Suicide Squad

Star Rating: 3 out of 5

Suicide Squad  is DC’s latest entry in their ongoing cinematic universe, and boy was it something. Written and directed by David Ayer, Suicide Squad tells the story of several super villains and criminals who are forced into doing some good things by a shady government agency lead by one terrifying woman.

The movie starts out by introducing each of the members of the squad (known as Task Force X). First is Deadshot, followed by Harley Quinn, El Diablo, Killer Croc, Captain Boomerang, Rick Flagg, and Enchantress. The team is later joined by Katana and Slipknot. Oh, and the Joker is there too, but he’s not a member of Task Force X (more on him in a minute). The movie does a good job of providing back story to most of the characters, especially Deadshot and Harley Quinn who get fully fleshed out back stories prior to any other plot development. They are the only two members of the team that feel like real characters. The back stories of the other characters end up being footnotes compared to the overall plot.

Once the characters are introduced, the plot is pushed forward when a massive terrorist attack hits Midway City. Task Force X is then called into action to make their way to the center of the city to pick up an asset to get air lifted out of the city. Of course, when villains are involved nothing can go 100% right.

The best part of this movie were the characters themselves. The casting might be the closest thing to perfect. Viola Davis was easily the most terrifying part of the movie, as her character Amanda Waller should be . Will Smith was great as Deadshot and Margot Robbie was perfect as Harley Quinn. Jai Courtney made a C-list comic book character actually pretty cool (and in some moments stole the show with his humor). Jay Hernandez played El Diablo exactly how I saw the character in my volumes of Suicide Squad comics. The rest of the cast was great, but without much back story or screen time it was difficult to call these other characters notable.

The film is a mess for the first 30-45 minutes, but once the main team is introduced and they are dropped in the middle of Midway City for their mission, the movie really takes off. Prior to this the movie is full of pacing and tone issues. The order for some of the scenes didn’t really make a lot of sense. Why introduce Deadshot and Harley Quinn right away when ten minutes later Amanda Waller is going to introduce them again with her run down of the team? The first third of the movie also felt like Cartoon Network threw up all over a DC movie. There were moments when the humor felt forced and inconsistent between scenes. The humor also came across as rather random, and in reality wasn’t very funny.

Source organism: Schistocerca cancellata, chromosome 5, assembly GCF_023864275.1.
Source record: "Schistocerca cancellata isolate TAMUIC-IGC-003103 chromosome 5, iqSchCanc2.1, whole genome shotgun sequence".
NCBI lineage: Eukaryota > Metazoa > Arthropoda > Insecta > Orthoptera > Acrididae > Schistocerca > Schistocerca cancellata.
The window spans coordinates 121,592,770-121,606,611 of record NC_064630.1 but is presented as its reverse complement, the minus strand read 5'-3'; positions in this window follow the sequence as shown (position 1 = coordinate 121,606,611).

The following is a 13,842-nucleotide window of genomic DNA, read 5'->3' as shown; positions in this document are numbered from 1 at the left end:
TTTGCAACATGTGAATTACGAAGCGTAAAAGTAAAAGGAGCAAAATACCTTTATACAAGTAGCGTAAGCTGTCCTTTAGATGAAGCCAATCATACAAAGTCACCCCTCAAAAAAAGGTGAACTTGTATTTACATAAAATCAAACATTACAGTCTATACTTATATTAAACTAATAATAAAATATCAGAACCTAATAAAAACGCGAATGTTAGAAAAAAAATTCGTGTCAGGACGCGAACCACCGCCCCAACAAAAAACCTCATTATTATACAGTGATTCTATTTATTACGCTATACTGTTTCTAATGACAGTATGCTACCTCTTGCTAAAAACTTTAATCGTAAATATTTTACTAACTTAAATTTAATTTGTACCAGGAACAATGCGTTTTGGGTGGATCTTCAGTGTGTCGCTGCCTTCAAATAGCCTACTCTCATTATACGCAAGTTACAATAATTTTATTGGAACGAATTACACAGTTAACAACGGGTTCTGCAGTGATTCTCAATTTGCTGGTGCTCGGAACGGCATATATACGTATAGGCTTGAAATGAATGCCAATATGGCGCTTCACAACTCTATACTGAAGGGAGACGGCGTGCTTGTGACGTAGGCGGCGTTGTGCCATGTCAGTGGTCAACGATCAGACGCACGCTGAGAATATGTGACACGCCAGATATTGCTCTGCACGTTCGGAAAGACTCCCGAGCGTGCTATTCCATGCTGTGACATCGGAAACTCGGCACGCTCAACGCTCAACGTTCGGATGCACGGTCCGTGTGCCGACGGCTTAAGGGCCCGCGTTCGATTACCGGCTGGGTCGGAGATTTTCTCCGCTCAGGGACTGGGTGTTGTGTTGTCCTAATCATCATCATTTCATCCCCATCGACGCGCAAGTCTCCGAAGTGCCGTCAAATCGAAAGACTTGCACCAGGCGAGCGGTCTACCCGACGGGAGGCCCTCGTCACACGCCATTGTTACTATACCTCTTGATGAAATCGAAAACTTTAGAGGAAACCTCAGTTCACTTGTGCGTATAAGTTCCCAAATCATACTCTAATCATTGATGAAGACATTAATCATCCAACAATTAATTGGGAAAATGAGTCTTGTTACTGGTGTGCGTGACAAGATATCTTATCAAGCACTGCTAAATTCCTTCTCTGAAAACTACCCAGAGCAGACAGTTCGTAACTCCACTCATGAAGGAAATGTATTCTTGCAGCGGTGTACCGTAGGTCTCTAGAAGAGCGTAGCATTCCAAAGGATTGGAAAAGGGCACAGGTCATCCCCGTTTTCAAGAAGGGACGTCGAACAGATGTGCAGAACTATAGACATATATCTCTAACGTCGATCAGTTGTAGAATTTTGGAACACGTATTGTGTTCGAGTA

Everything from the landing in Midway City until the end felt like one long cohesive movie. It was at this point when I no longer felt myself thinking about how awkward the beginning was and was able to actually focus on everything as the plot unfolded. We saw the character’s interact as if they were a team of people who had nothing in common except for being criminals. Over time they grew to appreciate each other, but at the end of the day there was no touchy-feely ending where the team sticks together to face the next threat to humanity.


One of the biggest things about this movie that fans have looked forward too was seeing was Jared Leto’s portrayal of the Joker. Save your breath, because this version of the Joker was not very memorable and arguably not very good. It was certainly a new take on the character, but any time he opened his mouth I felt like I was watching a drunk Jim Carey acting like a cosplayer dressed up as a gangster Joker while pretending to do his best Heath Ledger impersonation. I never once looked at this version of the Joker and thought that he was Batman’s equal. I wish I could say I was disappointed by this, but after how much hype Jared Leto’s behind the scenes antics received, I knew it was probably too good to be true.

Overall, the movie was just ok. I was never pulled into the story. I never really cared about any of the characters. The villain had another generic “I’m going to destroy the world” plan. And the whole movie screamed, “generic summer blockbuster.” I hesitate to say it was bad, but it was not good. There were plenty of moments that tonally did not fit with the rest of the movie (namely the entire first 30-45 minutes), and the inclusion of popular songs made it feel like DC was trying to emulate another hit movie about a ragtag team of bad guys (Guardians of the Galaxy). But the use of these songs did nothing to add to the plot. They were included because one line from the song coincided with an action happening on the screen. It was as if DC were a kid who could only get the 30 second iTunes preview of the songs because they ran out of money and creativity.

At this point I think it might be time to accept that DC will never make a great movie as long as we continue to compare them to Marvel. Suicide Squad  looked like it was going to fix everything. Three movies in and DC has yet to make a universally loved comic book movie. I’m glad they are going to stay the course in spite of this. Perhaps this is just their style – like the tonal differences between DC and Marvel comics. Perhaps this is the best we are going to get.

This post was originally written for 


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